I plan to feed syrup over winter. It’s at home in my ChCh back yard. So can do it as often as needed. I was going to sneak/peak on warm days or heft as often as needed.

Any/All advice welcome please.
firstly overwintering nucs is not for beginners.
its something to avoid doing especially as there is no point to it (unless your selling nucs) which is why there is little info on it.

sounds like your nuc is a hive and should be in a single box.

any nuc made in spring should be a hive well and truly by autumn.
common trap for beginners is not understanding hive size very well. which means they often split a normal hive into a weak hive and nuc that take ages to build back up to size. this routinely kills hives. hives need to be strong, beeks need to understand what strong is.
i'm not a fan of taking splits for swarm control, it doesn't slow down the hive much. i usually split the hive which turns a strong hive into two good hives.
btw i've never used nuc boxes. i can't see the point its just more work for nothing.

i would put them into one normal box, maybe one feed and leave it. its got reasonable stores at the moment.

you should be setting up the hives so you do nothing to them over winter.
 

Mummzie

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Only tried to winter a nuc once before, by stretching it to one box and feeding like mad…. It died. Needless to say, I’m now unimpressed with the person who sold a newbie a nuc to a complete novice at the end of the season. But having failed before, I’ve been doing some reading and there isn’t much out there (NZ Beeking, YouTube, forums) specifically on nuc management over winter.

I plan to feed syrup over winter. It’s at home in my ChCh back yard. So can do it as often as needed. I was going to sneak/peak on warm days or heft as often as needed.
Your current "nuc" probably has way more stores than your initial attempt and will be a different experience. A good learning curve, and I hope you get other positive input and advice.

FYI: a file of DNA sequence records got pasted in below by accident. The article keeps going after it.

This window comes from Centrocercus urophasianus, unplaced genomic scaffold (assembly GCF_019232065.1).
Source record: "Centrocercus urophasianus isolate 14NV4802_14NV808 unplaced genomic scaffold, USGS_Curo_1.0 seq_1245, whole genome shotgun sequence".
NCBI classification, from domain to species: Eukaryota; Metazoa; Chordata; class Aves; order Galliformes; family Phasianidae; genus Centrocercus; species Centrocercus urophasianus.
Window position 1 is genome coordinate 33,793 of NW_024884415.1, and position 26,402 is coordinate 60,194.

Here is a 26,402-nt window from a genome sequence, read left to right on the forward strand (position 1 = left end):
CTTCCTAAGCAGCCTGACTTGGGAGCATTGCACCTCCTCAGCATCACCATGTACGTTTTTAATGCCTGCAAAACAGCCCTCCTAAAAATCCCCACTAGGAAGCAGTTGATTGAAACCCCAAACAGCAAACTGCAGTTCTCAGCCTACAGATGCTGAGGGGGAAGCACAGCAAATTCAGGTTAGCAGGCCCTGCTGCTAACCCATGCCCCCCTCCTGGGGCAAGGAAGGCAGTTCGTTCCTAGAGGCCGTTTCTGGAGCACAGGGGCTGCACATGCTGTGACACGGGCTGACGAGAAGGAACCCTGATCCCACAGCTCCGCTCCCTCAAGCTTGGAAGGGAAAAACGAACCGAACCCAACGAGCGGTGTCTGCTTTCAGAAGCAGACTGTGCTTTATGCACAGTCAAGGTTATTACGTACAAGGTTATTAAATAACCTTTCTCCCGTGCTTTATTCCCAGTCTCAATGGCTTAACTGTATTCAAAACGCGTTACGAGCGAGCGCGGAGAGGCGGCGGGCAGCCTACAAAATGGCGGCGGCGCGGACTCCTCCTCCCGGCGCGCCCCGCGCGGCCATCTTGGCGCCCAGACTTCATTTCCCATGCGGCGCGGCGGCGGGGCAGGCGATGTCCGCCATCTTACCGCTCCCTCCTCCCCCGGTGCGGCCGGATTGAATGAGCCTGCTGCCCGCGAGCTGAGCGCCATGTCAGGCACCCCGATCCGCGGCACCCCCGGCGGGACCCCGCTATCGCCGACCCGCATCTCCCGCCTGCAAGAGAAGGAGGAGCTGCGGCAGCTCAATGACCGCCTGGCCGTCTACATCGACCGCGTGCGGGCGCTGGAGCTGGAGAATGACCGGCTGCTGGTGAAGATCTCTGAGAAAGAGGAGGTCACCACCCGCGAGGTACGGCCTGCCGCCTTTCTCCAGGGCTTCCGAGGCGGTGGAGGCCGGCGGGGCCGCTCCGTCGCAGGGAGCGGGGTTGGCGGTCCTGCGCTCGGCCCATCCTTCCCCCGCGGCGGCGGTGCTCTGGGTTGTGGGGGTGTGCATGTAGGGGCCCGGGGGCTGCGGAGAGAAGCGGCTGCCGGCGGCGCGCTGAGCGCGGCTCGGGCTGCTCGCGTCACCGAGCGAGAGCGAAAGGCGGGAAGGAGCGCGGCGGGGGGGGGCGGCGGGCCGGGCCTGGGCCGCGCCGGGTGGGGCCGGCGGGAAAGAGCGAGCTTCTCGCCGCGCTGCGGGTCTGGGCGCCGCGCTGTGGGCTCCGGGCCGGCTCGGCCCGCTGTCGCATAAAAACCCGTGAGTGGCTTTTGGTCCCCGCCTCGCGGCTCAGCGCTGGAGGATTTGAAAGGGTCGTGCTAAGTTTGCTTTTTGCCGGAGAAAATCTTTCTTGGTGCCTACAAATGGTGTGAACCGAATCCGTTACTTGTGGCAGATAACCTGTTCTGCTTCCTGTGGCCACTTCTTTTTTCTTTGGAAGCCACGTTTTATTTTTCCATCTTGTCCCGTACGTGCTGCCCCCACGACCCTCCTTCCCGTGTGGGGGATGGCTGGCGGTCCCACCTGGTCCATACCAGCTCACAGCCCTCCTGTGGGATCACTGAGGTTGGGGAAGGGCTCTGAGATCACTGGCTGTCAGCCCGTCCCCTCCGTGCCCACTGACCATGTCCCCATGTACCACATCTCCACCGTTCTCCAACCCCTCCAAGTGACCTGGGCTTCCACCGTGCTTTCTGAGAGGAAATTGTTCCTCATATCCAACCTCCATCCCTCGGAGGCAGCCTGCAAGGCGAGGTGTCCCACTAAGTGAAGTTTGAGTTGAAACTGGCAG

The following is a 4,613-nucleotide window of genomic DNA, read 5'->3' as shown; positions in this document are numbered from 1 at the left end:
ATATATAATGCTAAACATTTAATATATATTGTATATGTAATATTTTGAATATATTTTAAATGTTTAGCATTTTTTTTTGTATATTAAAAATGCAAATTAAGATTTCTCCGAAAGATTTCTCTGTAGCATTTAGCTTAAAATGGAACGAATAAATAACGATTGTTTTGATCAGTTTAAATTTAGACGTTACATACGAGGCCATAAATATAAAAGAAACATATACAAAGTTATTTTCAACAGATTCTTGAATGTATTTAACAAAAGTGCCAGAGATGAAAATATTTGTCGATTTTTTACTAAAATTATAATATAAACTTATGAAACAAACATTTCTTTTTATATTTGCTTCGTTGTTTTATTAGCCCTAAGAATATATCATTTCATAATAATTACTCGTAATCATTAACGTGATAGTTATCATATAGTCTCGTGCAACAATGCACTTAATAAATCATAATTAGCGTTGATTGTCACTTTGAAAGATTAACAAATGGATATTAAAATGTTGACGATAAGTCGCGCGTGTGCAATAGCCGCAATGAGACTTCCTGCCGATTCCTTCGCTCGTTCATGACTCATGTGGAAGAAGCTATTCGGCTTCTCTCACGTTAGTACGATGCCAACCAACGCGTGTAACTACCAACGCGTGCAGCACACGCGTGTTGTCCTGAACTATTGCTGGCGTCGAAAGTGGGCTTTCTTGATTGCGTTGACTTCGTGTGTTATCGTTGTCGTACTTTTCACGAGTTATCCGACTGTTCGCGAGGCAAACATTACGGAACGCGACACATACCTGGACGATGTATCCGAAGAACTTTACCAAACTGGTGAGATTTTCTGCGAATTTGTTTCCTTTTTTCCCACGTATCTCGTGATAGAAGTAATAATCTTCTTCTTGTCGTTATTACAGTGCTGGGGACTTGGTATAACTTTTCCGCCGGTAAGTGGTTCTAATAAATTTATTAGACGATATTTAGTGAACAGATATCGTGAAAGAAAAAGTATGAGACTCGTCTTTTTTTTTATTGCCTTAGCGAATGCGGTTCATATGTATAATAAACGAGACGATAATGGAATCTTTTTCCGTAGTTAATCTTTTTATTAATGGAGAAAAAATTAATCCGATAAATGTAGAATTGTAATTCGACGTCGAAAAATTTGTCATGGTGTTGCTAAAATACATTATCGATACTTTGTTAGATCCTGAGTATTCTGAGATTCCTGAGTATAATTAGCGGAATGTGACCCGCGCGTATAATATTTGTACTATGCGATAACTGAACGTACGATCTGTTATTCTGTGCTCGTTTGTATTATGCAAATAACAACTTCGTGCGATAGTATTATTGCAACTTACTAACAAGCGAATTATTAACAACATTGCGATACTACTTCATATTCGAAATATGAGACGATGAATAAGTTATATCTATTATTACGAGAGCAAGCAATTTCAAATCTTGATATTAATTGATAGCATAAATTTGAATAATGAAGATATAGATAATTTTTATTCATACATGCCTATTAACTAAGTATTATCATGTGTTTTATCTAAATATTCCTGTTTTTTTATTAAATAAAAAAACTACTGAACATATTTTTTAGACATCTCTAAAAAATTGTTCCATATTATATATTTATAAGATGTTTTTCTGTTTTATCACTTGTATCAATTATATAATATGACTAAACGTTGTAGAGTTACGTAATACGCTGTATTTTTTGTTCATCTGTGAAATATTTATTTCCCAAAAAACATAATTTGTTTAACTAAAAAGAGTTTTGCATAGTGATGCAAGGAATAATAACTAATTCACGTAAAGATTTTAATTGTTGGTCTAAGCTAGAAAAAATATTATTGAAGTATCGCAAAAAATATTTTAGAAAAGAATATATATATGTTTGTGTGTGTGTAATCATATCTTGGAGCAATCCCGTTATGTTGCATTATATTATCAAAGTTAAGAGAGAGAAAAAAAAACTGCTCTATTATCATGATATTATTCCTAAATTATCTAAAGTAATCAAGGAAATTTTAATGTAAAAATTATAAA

I am also attempting to winter a small colony- a 3/4 box. Got to learn the parameters somehow.
Like you I started with an autumn nuc, which someone told me had no hope of getting thru winter. With beginners luck, blind ignorance and ample feeding, it was 2 FD boxes by spring.
I'm sure you will do fine this time.
 
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Like you I started with an autumn nuc, which someone told me had no hope of getting thru winter. With beginners luck, blind ignorance and ample feeding, it was 2 FD boxes by spring.
don't get me wrong it can be done. how do you think big corporates make so many hives so quickly. they stimulate feed nucs all winter long. but its high risk for beginners and generally pointless outside of commercial growth. its a situation best avoided.
 
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Josh

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Christchurch
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Hobbyist
Thanks everyone. Appreciate the time taken to respond.
It’s an experiment/learning opportunity for me. I’m back up to 4 hives, after starting this year with 1, and this is an insurance policy. I don’t want more hives (time & gear).

And generosity I received this year (2 nucs from @BRB ) needs to be paid forwards next year if I have surplus.